Besides, a lot of agencies like builders, CAs and even private banks are in full swing to help convert black money into white.
Thus, the objective of squeezing out black money from the market by demonetisation may not really curb illicit wealth.
Tackle Menace of Counterfeit Currency
The quantum of counterfeit currency in the system is a miniscule 0.028% of the total currency in circulation.
Moreover, there is no guarantee that the counterfeits of the new currency cannot be prepared. In fact, a counterfeit of Rs 2000 has been already recovered in Bangalore two days ago.
This massive exercise to print new currency at a colossal cost to fish out just 0.028% of counterfeit currency that can again be printed appears to be counterproductive.
Stop Terror Funding
It is a well known fact that the terrorists do not deal in cash, but invariably their funding is done through electronic transfers.
The terror organisationsutilisehawala route, mainly through fake/ shell companies operating abroad to draw funds.
Thus, unless we have more stringent means to monitor electronic banking and tackle black money stashed in tax heavens, we will not be able to stop funding of terror outfits.
There is a UN Charter on preventive steps against terror funding that could be adopted. Demonetisation of the currency may not be an effective step to stop terror funding.
The most effective way to curb corruption is not by attacking the demand side of it, but the supply side of corruption.
The biggest reason for corruption to multiply in our country is the requirement of funding of political parties. The same indirectly, pressurises the executive also to become corrupt.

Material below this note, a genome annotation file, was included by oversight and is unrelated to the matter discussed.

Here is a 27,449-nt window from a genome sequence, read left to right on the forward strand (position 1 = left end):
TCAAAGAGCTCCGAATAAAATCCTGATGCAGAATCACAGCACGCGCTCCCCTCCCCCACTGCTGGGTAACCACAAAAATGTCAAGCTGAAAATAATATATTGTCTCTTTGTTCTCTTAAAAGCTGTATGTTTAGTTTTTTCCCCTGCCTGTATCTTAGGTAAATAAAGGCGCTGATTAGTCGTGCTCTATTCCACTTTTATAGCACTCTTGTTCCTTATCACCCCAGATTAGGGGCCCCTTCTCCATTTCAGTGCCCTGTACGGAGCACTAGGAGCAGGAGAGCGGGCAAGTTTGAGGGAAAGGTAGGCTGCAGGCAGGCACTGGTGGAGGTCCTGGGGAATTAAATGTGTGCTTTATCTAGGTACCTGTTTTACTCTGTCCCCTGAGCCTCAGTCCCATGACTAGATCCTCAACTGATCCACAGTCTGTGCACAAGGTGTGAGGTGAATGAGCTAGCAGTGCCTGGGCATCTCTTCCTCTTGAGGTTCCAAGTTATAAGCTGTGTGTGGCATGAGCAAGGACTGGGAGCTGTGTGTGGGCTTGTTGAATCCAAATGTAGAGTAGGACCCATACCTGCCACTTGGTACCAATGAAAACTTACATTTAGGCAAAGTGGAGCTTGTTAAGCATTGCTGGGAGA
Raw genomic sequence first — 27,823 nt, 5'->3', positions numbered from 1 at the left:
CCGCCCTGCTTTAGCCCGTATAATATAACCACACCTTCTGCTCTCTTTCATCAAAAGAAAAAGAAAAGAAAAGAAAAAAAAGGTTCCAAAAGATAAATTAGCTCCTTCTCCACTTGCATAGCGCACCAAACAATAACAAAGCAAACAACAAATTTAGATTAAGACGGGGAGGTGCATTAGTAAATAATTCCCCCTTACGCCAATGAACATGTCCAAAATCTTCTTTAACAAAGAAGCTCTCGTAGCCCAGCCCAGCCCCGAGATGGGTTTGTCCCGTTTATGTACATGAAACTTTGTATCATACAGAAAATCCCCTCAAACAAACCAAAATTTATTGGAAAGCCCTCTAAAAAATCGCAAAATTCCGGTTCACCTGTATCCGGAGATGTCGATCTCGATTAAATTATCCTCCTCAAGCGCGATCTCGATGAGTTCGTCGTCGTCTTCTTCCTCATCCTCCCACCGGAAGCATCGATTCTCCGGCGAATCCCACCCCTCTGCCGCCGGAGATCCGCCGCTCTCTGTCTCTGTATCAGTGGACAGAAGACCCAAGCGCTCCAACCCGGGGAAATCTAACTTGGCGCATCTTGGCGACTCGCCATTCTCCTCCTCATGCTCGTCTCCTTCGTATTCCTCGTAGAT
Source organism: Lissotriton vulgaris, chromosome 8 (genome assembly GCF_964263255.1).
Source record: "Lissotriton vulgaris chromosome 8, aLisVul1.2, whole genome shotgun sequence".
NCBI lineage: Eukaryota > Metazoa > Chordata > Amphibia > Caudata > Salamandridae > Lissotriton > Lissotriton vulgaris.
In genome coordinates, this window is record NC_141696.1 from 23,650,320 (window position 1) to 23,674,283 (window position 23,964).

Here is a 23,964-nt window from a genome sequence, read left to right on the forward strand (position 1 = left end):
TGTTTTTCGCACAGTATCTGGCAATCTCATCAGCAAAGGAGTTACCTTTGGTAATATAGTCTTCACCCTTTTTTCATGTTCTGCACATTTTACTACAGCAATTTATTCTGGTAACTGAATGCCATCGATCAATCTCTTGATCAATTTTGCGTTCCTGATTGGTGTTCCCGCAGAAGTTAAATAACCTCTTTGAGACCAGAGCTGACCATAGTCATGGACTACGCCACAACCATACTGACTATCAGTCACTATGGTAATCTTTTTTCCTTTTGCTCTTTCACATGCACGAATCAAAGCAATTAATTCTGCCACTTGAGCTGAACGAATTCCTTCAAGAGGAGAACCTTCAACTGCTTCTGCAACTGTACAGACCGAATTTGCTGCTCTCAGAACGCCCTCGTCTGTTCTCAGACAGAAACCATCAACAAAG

The big corporate houses are free to support political parties by paying in tax exempted money as party funds. Naturally, they would then demand favours from the government in return, ushering in corruption.
Secondly, the big black money-hoarders would have already devised means to convert their black money into white and the new Rs 2000 notes would only facilitate fresh hoarding.
The opposition has claimed that the government had secretly and selectively shared their decision of demonetisation and hence, a lot of black money from BJP and its allies was either disclosed under the Volunteer Disclosure Scheme earlier this year or was put into the banks to convert it into white or has been moved to tax heavens abroad.
The example being quoted is that of West Bengal BJP wing that put a crore worth of Rs 500 and Rs 1000 old notes into the bank, hours before it ceased to be a legal tender.
It is also widely considered that, while BJP has secured its financial position, the regional political parties have been effectively demolished.
The hype created about curbing black money and terror funding was used to gain popular support of the common people, who are willingly bearing the punishment on the ground.
The demonetisation is definitely a good step, however, the planning and execution of the exercise is seriously flawed.
It is sure to have some positive affects at least in the short and medium terms. However, I sincerely hope that the gruelling exercise is over soon and life comes back to normal for common people like us.